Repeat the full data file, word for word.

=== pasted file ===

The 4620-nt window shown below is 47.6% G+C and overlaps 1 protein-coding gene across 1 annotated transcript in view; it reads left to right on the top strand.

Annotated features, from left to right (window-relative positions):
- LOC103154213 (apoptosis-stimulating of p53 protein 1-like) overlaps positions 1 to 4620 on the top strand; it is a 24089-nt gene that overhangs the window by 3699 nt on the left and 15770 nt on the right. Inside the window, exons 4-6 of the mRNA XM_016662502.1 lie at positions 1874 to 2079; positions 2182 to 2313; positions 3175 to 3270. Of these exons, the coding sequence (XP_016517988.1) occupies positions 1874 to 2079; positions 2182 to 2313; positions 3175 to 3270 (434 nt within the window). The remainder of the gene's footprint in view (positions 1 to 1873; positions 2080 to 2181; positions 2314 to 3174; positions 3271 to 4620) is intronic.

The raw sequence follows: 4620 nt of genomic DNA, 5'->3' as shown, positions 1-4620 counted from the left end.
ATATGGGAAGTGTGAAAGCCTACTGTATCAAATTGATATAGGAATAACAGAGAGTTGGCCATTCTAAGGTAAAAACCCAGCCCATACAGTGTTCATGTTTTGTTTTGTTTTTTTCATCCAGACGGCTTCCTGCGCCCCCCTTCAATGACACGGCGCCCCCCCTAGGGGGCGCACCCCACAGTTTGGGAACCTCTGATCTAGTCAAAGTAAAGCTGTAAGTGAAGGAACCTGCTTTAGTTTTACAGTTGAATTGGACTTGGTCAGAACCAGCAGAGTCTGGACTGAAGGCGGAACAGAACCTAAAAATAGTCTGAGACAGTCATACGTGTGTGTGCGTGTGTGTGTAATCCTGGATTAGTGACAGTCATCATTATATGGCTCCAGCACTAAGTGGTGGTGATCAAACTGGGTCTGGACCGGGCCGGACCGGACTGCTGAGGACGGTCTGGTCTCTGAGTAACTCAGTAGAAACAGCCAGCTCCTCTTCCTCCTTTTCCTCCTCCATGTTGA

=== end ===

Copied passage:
The 4620-nt window shown below is 47.6% G+C and overlaps 1 protein-coding gene across 1 annotated transcript in view; it reads left to right on the top strand.

Annotated features, from left to right (window-relative positions):
- LOC103154213 (apoptosis-stimulating of p53 protein 1-like) overlaps positions 1 to 4620 on the top strand; it is a 24089-nt gene that overhangs the window by 3699 nt on the left and 15770 nt on the right. Inside the window, exons 4-6 of the mRNA XM_016662502.1 lie at positions 1874 to 2079; positions 2182 to 2313; positions 3175 to 3270. Of these exons, the coding sequence (XP_016517988.1) occupies positions 1874 to 2079; positions 2182 to 2313; positions 3175 to 3270 (434 nt within the window). The remainder of the gene's footprint in view (positions 1 to 1873; positions 2080 to 2181; positions 2314 to 3174; positions 3271 to 4620) is intronic.

The raw sequence follows: 4620 nt of genomic DNA, 5'->3' as shown, positions 1-4620 counted from the left end.
ATATGGGAAGTGTGAAAGCCTACTGTATCAAATTGATATAGGAATAACAGAGAGTTGGCCATTCTAAGGTAAAAACCCAGCCCATACAGTGTTCATGTTTTGTTTTGTTTTTTTCATCCAGACGGCTTCCTGCGCCCCCCTTCAATGACACGGCGCCCCCCCTAGGGGGCGCACCCCACAGTTTGGGAACCTCTGATCTAGTCAAAGTAAAGCTGTAAGTGAAGGAACCTGCTTTAGTTTTACAGTTGAATTGGACTTGGTCAGAACCAGCAGAGTCTGGACTGAAGGCGGAACAGAACCTAAAAATAGTCTGAGACAGTCATACGTGTGTGTGCGTGTGTGTGTAATCCTGGATTAGTGACAGTCATCATTATATGGCTCCAGCACTAAGTGGTGGTGATCAAACTGGGTCTGGACCGGGCCGGACCGGACTGCTGAGGACGGTCTGGTCTCTGAGTAACTCAGTAGAAACAGCCAGCTCCTCTTCCTCCTTTTCCTCCTCCATGTTGA